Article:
This post is written by Kari Richmond, a music teacher, friend, and mother.
Have you thought about giving your child a musical gift this holiday season?
As a musician, mother of two, and Music Together teacher, I’m happy to offer some thoughts to help you choose a musical gift that your little one can truly enjoy.
Parents in my classes often ask about appropriate instruments for their small children, along with questions about when to start formal music instruction, etc.
I’ll never forget the moment after one of my classes when a mom asked me where she could possibly find a child-sized sousaphone for her 3-year-old son. A quick search on the internet turned up nothing on child-sized sousaphones, unfortunately.
This question really made me think about instruments for little ones. The sorts of instruments that I see in children’s stores are often poor quality (most instrument “sets”), or seem a bit too complicated (accordions), too fragile (steel drums), or flat-out poorly made (most children’s “xylophones”).
And back to thinking about my budding Sousaphone-player… most children under the age of 6 are not ready to receive serious instruction on a wind instrument (particularly a very large one). String and percussion instruments can sometimes be a bit more accessible for small children, but you probably don’t want to put a good quality violin or snare drum in the path of a toddler or preschooler. Cheap instruments are usually lacking in tone quality and durability, and the frustration of broken or bad-sounding instruments can quickly “turn off” a child to musical play.
I share the Music Together philosophy (and Jean’s philosophy with visual art!) that children learn so much more efficiently and joyfully through open-ended play and self-guided exploration than they learn from sit-still formal instruction. Just as young children benefit from open access to good-quality art supplies and mess-making space, they also benefit greatly from free access to good quality, durable musical instruments that they can explore and make nice sounds on without formal instruction.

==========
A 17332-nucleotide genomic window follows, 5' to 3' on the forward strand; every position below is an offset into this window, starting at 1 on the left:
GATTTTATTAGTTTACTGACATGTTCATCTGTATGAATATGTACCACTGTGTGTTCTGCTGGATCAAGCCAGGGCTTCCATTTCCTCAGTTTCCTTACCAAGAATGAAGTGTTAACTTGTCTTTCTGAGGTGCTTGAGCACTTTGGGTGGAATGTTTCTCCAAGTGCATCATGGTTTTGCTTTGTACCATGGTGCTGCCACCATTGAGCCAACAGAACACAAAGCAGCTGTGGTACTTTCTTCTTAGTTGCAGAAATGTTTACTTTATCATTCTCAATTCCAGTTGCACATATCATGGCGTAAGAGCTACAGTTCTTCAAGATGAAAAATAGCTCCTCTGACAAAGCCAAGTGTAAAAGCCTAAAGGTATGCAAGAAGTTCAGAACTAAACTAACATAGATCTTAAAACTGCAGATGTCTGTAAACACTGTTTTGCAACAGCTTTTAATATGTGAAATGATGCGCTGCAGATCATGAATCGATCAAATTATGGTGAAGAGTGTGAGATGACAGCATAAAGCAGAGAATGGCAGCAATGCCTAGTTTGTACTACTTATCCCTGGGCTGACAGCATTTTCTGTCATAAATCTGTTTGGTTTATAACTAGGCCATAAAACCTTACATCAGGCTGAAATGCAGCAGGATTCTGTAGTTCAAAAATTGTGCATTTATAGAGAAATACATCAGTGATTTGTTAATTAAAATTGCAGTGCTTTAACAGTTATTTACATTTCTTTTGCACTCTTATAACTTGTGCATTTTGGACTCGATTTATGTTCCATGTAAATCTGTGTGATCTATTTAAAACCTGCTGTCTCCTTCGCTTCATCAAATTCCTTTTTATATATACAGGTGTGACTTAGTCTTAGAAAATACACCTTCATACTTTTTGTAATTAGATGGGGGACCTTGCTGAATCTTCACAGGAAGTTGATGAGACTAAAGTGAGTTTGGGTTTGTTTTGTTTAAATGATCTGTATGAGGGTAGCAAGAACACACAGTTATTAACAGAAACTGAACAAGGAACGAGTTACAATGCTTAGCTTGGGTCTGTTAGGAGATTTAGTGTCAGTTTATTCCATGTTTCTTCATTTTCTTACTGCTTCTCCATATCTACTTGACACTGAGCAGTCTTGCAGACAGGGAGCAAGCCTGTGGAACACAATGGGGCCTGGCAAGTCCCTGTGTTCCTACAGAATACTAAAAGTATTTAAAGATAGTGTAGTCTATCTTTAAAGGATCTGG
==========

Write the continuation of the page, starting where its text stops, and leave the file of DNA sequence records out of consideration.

So what are some good options?
Musical Gifts for Kids
Disclaimer: This is by no means a definitive guide! It started out as an e-mail response to a specific parent and turned into an epic article attempting to encompass most of my family’s experiences with musical instrumentes. I don’t have any sponsorships or relationships with any of the companies or websites mentioned below.
Wind instruments ::
Real brass instruments (trumpets, trombones, tubas, etc) and woodwind instruments (flutes, oboes, saxophones, etc) would be problematic for the typical kiddo under age 7 or 8. I wouldn’t hand one of those to my 9-year-old without close supervision. These instruments require reasonably mature lungs and diaphragm, plus finger coordination to play them AND reasonably mature behavior to take proper care of them.
Fortunately, there are some lower cost wind instruments that can make nice tones fairly easily (once your child gets over the initial excitement of being able to make Very Loud High Noises) and will also teach your child to control her breathing, facial muscles, and fingers simply through her exploration and discovery of the instrument.
Professional quality recorders can run up into the $100s of dollars and be made of exotic wood, but you don’t need that. You can find quite decent instruments for less than $10 online. Start with a simple plastic or resin soprano recorder, which will sound like a flute. I’m told a recorder with German fingering is easier for children to learn than one with Baroque fingering. You can find two- and three-piece instruments, but for a young child (ages 2-6), the simplest one-piece instrument is sufficient… and you won’t have to worry about losing pieces.
Other fun options for small children (ages 1-6) are harmonicas and kazoos. Great stocking stuffers: relatively cheap, but fun to explore. You can often find these easily at your local toy store, but do spend more than $5 on a harmonica if you want one that will last longer than a week. I prefer real metal to plastic for durability and the nice heft in one’s hands.
And what about one of these fun contraptions? A saxoflute! You build your own wind instrument in any number of configurations—what a great way for small engineers to get their building fix AND be able to make noise afterward!
Piano and keyboard ::
Some of my piano teacher friends might give me the stink-eye if they read this, but I think for young children, cheap little keyboards from yard sales and/or box stores can be fun and valuable from a musical play and exploration.
Both of my children have gotten hours of fun and invaluable self-teaching by playing with the different “drumbeats,” tonal voices, and other features of their $30 Casio keyboard. They’ve taught themselves how to play familiar songs in various keys and even started exploring harmony, all on their own. My 9-year-old still enjoys it, though he now spends more time playing our actual piano.